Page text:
As PPMD became a new contender and as someone like Armada overcame his “choker” moniker to rule the scene, Hungrybox’s previous accomplishment became a relative footnote of the time. In terms of the Mango vs. Hungrybox discussion though, it’s tough to draw a winner. Hungrybox likely gets a slight advantage for competing through its entirety and for at least being able to win against Mango every now and then, but the broader context of their sets has to be considered.

By Genesis 2, Mango had returned to the competitive scene with a deadly Fox. Over the next year and a half, the battle for being Armada’s American challenger was defined by his rivalry with PPMD – not with Hungrybox, who as time passed just looked like someone capable of occasionally playing spoiler like at Apex 2012, but never good enough to win the big one at a “real” top caliber event where everyone was playing well. To Hungrybox’s credit, he was also balancing being a college student with playing Melee at this time, among other hobbies.

The Mango Renaissance (2013-2015)

When Melee came back to the spotlight at EVO 2013 and enjoyed the documentary “boom,” its most popular competitor rose to the occasion. After a bit of work on his public image, Mango honed a reputation as the scene’s ultimate champion, always winning when it counted most, like at The Big House 4, Evo 2014, or MLG 2014. Mango was nowhere near as dominant in his overall head-to-heads as he was during his Pound reign, but Mango always won the biggest events, which greatly boosted the perception of his legacy from GOAT contender to the inarguable GOAT by 2015. At that point, he was the reigning world No. 1, having finished with this rank for two consecutive years – somehow while also being Melee’s biggest streamer and a father.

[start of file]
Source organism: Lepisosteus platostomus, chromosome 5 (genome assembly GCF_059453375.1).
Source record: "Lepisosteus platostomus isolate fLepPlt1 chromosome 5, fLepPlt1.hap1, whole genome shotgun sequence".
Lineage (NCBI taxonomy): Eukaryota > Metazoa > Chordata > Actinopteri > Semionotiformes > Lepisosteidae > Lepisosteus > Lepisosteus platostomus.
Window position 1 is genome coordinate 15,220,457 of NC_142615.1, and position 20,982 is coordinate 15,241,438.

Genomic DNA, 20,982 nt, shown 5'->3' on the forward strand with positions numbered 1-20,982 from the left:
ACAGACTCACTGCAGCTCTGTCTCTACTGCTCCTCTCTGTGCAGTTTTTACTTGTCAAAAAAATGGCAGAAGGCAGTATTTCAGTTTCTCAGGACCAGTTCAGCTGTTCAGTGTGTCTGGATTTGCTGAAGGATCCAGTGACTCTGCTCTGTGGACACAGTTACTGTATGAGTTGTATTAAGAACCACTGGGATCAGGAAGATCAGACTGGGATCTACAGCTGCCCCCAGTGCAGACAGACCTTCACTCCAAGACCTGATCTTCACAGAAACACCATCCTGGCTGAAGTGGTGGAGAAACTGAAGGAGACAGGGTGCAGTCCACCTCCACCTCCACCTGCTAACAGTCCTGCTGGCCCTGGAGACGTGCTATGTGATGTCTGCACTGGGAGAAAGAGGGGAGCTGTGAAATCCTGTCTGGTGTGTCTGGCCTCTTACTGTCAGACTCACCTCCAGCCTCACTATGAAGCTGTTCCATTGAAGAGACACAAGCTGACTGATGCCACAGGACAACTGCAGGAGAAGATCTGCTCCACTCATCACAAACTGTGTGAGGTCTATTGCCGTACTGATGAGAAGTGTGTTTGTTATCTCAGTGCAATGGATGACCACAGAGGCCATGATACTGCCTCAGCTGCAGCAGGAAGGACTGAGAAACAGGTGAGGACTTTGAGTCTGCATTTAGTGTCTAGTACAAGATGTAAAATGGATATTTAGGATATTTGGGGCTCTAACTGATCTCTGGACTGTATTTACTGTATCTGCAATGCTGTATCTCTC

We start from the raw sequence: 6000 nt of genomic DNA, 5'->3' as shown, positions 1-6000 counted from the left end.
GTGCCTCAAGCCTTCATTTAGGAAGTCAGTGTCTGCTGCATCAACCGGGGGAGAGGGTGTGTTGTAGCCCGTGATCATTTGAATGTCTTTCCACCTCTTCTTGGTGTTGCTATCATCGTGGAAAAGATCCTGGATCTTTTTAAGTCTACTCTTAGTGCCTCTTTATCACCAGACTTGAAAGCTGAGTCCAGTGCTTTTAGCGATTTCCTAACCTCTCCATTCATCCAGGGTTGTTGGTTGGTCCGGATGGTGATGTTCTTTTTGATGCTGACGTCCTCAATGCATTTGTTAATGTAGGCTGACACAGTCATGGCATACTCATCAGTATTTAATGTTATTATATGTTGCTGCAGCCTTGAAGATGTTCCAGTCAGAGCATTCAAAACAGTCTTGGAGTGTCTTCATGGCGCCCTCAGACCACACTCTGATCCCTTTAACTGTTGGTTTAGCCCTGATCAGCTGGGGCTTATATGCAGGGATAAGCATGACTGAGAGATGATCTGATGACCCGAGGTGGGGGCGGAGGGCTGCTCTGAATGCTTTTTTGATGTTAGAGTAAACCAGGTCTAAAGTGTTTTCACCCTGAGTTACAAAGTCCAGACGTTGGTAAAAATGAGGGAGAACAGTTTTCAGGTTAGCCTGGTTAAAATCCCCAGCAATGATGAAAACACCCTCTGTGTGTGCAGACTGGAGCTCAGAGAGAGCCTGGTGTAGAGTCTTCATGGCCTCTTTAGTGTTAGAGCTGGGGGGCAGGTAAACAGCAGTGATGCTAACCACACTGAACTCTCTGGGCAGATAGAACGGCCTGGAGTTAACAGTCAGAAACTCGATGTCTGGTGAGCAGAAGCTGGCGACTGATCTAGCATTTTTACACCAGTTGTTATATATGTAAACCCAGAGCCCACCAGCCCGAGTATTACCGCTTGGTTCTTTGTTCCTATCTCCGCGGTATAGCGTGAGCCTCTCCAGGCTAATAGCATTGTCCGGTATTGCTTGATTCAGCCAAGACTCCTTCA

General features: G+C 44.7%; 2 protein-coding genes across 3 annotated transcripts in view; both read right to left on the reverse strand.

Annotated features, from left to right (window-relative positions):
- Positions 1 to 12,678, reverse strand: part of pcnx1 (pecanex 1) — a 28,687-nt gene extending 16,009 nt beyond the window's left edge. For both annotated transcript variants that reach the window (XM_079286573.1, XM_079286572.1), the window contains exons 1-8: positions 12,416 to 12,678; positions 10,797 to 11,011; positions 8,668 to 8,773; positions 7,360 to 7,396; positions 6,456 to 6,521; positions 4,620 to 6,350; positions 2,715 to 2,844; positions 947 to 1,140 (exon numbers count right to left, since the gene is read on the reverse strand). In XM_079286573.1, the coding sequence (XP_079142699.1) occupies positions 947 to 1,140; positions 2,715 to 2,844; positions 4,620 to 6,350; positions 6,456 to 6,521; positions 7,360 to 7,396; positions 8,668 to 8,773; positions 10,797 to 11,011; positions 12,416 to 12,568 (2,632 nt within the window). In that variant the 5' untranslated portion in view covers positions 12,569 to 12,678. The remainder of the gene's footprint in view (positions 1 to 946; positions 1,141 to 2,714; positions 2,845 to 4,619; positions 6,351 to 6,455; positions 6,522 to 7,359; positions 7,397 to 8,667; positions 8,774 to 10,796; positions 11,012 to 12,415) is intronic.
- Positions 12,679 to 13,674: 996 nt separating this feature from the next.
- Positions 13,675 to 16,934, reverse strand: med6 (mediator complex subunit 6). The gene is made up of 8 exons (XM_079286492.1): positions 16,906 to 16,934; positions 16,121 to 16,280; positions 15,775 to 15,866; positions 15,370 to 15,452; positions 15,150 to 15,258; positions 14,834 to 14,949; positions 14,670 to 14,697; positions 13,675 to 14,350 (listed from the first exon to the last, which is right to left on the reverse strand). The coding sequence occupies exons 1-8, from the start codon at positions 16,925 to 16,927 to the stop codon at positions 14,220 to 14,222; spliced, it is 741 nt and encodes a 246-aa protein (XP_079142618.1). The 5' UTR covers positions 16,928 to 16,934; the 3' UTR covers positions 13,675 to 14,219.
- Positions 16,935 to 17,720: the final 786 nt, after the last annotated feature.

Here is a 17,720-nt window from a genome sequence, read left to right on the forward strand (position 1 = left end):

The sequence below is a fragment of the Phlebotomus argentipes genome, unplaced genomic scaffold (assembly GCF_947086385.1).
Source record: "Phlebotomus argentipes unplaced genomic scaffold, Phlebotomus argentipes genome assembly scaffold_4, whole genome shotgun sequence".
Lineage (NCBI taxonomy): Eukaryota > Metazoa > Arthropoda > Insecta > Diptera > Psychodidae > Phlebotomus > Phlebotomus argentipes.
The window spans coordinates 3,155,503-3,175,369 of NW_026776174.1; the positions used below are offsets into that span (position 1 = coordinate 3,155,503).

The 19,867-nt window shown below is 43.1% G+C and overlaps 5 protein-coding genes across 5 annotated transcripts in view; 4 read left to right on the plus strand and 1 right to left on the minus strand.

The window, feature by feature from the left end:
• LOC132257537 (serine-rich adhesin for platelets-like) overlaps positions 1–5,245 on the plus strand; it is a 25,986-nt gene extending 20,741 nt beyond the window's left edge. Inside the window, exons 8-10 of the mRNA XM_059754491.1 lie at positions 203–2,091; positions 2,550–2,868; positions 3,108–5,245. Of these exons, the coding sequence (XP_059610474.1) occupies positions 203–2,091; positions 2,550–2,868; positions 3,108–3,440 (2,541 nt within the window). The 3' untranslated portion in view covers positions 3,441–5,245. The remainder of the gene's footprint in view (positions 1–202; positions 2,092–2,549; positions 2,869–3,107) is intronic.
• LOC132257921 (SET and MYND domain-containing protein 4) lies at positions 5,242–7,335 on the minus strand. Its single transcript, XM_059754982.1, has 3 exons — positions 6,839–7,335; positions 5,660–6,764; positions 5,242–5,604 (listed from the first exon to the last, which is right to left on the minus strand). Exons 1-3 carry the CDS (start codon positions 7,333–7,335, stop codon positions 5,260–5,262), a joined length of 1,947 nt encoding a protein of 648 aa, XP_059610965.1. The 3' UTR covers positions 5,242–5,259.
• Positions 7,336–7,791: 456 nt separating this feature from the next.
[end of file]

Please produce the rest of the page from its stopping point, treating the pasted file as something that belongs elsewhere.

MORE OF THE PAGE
In the same stretch of time, Hungrybox barely held onto his “god” title, oscillating from second place showings at nationals to ninth place stinkers. Furthermore, following a win over Mango at NCR 2013, Hungrybox had lost 11 sets in a row against Mango.

The Floridian wasn’t totally out of the running for winning big events – after all, he had won Paragon Orlando 2015 over a non-Mango filled field. But there was no comparison with Mango.

CEO 2015 was the low point of Hungrybox’s career. The top ranked Foxes were relentlessly beating him down and he was ready to transition his full-time focus into being a chemical engineer. Hungrybox straight up thought that Jigglypuff had no future in Melee’s competitive future, only to be reassured and given tough love from his friend Crunch, who told him that he had a lot of holes in his gameplay. Later in that summer, Hungrybox would have the most important set of his career at Evo 2015, where the dynamic of him vs. Mango finally flipped.

Hungrybox’s Turnaround (2015 to now)